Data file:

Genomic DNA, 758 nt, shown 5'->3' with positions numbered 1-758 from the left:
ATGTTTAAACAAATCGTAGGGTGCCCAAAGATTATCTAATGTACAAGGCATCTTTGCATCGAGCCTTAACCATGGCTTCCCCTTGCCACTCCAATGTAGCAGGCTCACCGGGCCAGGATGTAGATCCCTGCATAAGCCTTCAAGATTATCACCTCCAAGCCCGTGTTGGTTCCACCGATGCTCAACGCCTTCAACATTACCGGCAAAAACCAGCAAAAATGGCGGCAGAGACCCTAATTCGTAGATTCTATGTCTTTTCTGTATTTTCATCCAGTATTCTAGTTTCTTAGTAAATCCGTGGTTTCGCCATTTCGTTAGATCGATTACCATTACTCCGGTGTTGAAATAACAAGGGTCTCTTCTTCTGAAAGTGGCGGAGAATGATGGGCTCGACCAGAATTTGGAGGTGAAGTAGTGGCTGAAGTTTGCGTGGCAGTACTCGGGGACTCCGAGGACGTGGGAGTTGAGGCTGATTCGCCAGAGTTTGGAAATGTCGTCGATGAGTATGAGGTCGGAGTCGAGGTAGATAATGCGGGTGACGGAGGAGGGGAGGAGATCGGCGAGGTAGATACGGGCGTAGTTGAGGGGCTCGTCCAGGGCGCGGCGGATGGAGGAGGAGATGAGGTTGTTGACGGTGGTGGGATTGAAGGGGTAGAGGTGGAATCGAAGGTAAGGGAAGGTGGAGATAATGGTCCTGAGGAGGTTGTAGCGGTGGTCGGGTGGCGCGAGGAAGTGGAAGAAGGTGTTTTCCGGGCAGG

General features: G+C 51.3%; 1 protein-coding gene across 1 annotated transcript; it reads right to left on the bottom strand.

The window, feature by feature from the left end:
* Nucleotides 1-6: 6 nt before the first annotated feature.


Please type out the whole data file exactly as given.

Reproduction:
Genomic DNA, 758 nt, shown 5'->3' with positions numbered 1-758 from the left:
ATGTTTAAACAAATCGTAGGGTGCCCAAAGATTATCTAATGTACAAGGCATCTTTGCATCGAGCCTTAACCATGGCTTCCCCTTGCCACTCCAATGTAGCAGGCTCACCGGGCCAGGATGTAGATCCCTGCATAAGCCTTCAAGATTATCACCTCCAAGCCCGTGTTGGTTCCACCGATGCTCAACGCCTTCAACATTACCGGCAAAAACCAGCAAAAATGGCGGCAGAGACCCTAATTCGTAGATTCTATGTCTTTTCTGTATTTTCATCCAGTATTCTAGTTTCTTAGTAAATCCGTGGTTTCGCCATTTCGTTAGATCGATTACCATTACTCCGGTGTTGAAATAACAAGGGTCTCTTCTTCTGAAAGTGGCGGAGAATGATGGGCTCGACCAGAATTTGGAGGTGAAGTAGTGGCTGAAGTTTGCGTGGCAGTACTCGGGGACTCCGAGGACGTGGGAGTTGAGGCTGATTCGCCAGAGTTTGGAAATGTCGTCGATGAGTATGAGGTCGGAGTCGAGGTAGATAATGCGGGTGACGGAGGAGGGGAGGAGATCGGCGAGGTAGATACGGGCGTAGTTGAGGGGCTCGTCCAGGGCGCGGCGGATGGAGGAGGAGATGAGGTTGTTGACGGTGGTGGGATTGAAGGGGTAGAGGTGGAATCGAAGGTAAGGGAAGGTGGAGATAATGGTCCTGAGGAGGTTGTAGCGGTGGTCGGGTGGCGCGAGGAAGTGGAAGAAGGTGTTTTCCGGGCAGG

General features: G+C 51.3%; 1 protein-coding gene across 1 annotated transcript; it reads right to left on the bottom strand.

The window, feature by feature from the left end:
* Nucleotides 1-6: 6 nt before the first annotated feature.